20th September 2007

Like your PDFs on the dangerous side?

Adobe PDFThe “Windows vs. Mac” debate rages on, with folks on both sides taking firm stances based on strong opinions. And now comes one more reason for Windows users to be wary – the ubiquitous PDF file – a document standard used every day by millions of people. According to this report by MacWorld, a White Hat hacker has found an exploit in the Adobe PDF file format that would allow a malicious attacker to take over your Windows computer.

Now before all you Windows users start blasting me, yes, I know that the Mac OS X operating system is not 100% hack-proof. But the argument still stands that with significantly more Windows users out there to exploit, few hackers waste their time trying to write attacks for Mac OS X. Can it happen? Sure it can. But generally speaking malicious coders are interesting in making money, which they can do by creating exploits that turn a computer into a “zombie” to do their bidding, then selling time on the multitude of zombies they’ve created to other malicious users. There aren’t enough exploitable Macs to be profitable for them.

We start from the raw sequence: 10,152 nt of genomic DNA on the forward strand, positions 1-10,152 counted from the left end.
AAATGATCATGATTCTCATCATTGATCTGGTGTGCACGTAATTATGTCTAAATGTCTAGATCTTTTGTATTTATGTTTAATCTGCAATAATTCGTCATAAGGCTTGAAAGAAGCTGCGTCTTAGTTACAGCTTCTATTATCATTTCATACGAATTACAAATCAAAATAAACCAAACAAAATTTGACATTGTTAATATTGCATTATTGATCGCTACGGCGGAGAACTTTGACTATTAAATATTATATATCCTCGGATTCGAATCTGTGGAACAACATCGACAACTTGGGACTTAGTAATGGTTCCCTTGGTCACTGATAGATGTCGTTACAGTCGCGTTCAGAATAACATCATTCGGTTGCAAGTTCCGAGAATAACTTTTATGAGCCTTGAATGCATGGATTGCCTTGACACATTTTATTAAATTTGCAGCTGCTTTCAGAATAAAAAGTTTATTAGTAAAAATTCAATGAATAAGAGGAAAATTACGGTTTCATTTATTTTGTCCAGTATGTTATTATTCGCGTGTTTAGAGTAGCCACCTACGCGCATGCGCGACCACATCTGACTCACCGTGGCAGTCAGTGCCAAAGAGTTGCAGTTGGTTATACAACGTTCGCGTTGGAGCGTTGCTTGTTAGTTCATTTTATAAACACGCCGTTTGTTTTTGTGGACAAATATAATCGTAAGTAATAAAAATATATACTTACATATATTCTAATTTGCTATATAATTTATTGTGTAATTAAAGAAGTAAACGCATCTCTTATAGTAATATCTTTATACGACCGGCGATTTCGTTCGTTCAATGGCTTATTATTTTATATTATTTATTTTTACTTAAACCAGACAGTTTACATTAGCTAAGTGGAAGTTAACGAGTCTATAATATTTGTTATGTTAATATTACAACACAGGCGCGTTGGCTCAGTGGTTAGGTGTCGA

So what should you do if you’re a Windows user? Although it’s always smart to make sure your browsers are up-to-date with patches installed, and be sure your Adobe Reader is up-to-date, this particular exploit effects all versions of Adobe Reader. So until Adobe release a fix (which should be quickly, since this is a very serious issue), don’t open documents from a source that you don’t know and trust. Which is just good common sense anyway.

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